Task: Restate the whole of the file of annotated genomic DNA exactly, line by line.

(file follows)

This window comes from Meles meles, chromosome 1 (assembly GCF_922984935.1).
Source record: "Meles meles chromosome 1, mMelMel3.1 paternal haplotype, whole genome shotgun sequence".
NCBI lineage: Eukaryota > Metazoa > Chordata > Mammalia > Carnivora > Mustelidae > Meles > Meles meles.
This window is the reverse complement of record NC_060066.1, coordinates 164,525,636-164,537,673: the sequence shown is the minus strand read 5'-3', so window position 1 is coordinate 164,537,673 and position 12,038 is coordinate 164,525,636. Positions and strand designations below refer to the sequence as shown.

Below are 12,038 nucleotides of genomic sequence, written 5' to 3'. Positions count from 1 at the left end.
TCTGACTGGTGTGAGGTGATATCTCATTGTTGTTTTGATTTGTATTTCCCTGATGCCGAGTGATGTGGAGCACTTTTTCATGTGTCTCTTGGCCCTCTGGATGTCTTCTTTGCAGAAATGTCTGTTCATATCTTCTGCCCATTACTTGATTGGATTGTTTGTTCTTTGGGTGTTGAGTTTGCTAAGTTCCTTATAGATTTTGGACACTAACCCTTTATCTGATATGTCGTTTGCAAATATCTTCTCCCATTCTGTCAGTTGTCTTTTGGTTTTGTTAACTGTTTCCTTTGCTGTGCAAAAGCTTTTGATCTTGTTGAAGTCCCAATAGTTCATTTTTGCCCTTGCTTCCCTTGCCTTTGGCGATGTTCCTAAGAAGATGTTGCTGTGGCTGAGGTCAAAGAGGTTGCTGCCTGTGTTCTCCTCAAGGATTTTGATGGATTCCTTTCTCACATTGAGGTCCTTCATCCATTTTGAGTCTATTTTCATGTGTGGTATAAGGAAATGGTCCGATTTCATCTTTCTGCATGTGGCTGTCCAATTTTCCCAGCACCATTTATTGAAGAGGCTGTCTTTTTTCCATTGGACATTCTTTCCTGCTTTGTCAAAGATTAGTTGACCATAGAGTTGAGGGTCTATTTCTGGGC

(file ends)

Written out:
This window comes from Meles meles, chromosome 1 (assembly GCF_922984935.1).
Source record: "Meles meles chromosome 1, mMelMel3.1 paternal haplotype, whole genome shotgun sequence".
NCBI lineage: Eukaryota > Metazoa > Chordata > Mammalia > Carnivora > Mustelidae > Meles > Meles meles.
This window is the reverse complement of record NC_060066.1, coordinates 164,525,636-164,537,673: the sequence shown is the minus strand read 5'-3', so window position 1 is coordinate 164,537,673 and position 12,038 is coordinate 164,525,636. Positions and strand designations below refer to the sequence as shown.

Below are 12,038 nucleotides of genomic sequence, written 5' to 3'. Positions count from 1 at the left end.
TCTGACTGGTGTGAGGTGATATCTCATTGTTGTTTTGATTTGTATTTCCCTGATGCCGAGTGATGTGGAGCACTTTTTCATGTGTCTCTTGGCCCTCTGGATGTCTTCTTTGCAGAAATGTCTGTTCATATCTTCTGCCCATTACTTGATTGGATTGTTTGTTCTTTGGGTGTTGAGTTTGCTAAGTTCCTTATAGATTTTGGACACTAACCCTTTATCTGATATGTCGTTTGCAAATATCTTCTCCCATTCTGTCAGTTGTCTTTTGGTTTTGTTAACTGTTTCCTTTGCTGTGCAAAAGCTTTTGATCTTGTTGAAGTCCCAATAGTTCATTTTTGCCCTTGCTTCCCTTGCCTTTGGCGATGTTCCTAAGAAGATGTTGCTGTGGCTGAGGTCAAAGAGGTTGCTGCCTGTGTTCTCCTCAAGGATTTTGATGGATTCCTTTCTCACATTGAGGTCCTTCATCCATTTTGAGTCTATTTTCATGTGTGGTATAAGGAAATGGTCCGATTTCATCTTTCTGCATGTGGCTGTCCAATTTTCCCAGCACCATTTATTGAAGAGGCTGTCTTTTTTCCATTGGACATTCTTTCCTGCTTTGTCAAAGATTAGTTGACCATAGAGTTGAGGGTCTATTTCTGGGC